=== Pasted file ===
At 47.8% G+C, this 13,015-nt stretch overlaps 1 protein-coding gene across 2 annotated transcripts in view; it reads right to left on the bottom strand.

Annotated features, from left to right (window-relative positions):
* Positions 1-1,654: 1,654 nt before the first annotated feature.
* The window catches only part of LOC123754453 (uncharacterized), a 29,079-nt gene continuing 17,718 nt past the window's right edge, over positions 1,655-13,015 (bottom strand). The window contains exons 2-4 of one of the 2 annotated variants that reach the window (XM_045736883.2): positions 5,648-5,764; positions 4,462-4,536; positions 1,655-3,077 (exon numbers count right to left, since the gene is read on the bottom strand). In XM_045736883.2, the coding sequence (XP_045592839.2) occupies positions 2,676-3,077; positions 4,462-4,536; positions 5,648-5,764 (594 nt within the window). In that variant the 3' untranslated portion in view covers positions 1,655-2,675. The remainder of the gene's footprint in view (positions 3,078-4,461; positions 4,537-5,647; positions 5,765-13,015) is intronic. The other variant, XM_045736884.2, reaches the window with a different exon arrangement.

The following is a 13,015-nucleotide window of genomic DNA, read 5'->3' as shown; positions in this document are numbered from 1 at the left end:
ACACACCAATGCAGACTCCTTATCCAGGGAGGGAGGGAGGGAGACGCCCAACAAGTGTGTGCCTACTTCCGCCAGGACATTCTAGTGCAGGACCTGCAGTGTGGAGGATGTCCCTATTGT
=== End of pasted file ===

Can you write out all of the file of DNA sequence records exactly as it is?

At 47.8% G+C, this 13,015-nt stretch overlaps 1 protein-coding gene across 2 annotated transcripts in view; it reads right to left on the bottom strand.

Annotated features, from left to right (window-relative positions):
* Positions 1-1,654: 1,654 nt before the first annotated feature.
* The window catches only part of LOC123754453 (uncharacterized), a 29,079-nt gene continuing 17,718 nt past the window's right edge, over positions 1,655-13,015 (bottom strand). The window contains exons 2-4 of one of the 2 annotated variants that reach the window (XM_045736883.2): positions 5,648-5,764; positions 4,462-4,536; positions 1,655-3,077 (exon numbers count right to left, since the gene is read on the bottom strand). In XM_045736883.2, the coding sequence (XP_045592839.2) occupies positions 2,676-3,077; positions 4,462-4,536; positions 5,648-5,764 (594 nt within the window). In that variant the 3' untranslated portion in view covers positions 1,655-2,675. The remainder of the gene's footprint in view (positions 3,078-4,461; positions 4,537-5,647; positions 5,765-13,015) is intronic. The other variant, XM_045736884.2, reaches the window with a different exon arrangement.

The following is a 13,015-nucleotide window of genomic DNA, read 5'->3' as shown; positions in this document are numbered from 1 at the left end:
ACACACCAATGCAGACTCCTTATCCAGGGAGGGAGGGAGGGAGACGCCCAACAAGTGTGTGCCTACTTCCGCCAGGACATTCTAGTGCAGGACCTGCAGTGTGGAGGATGTCCCTATTGT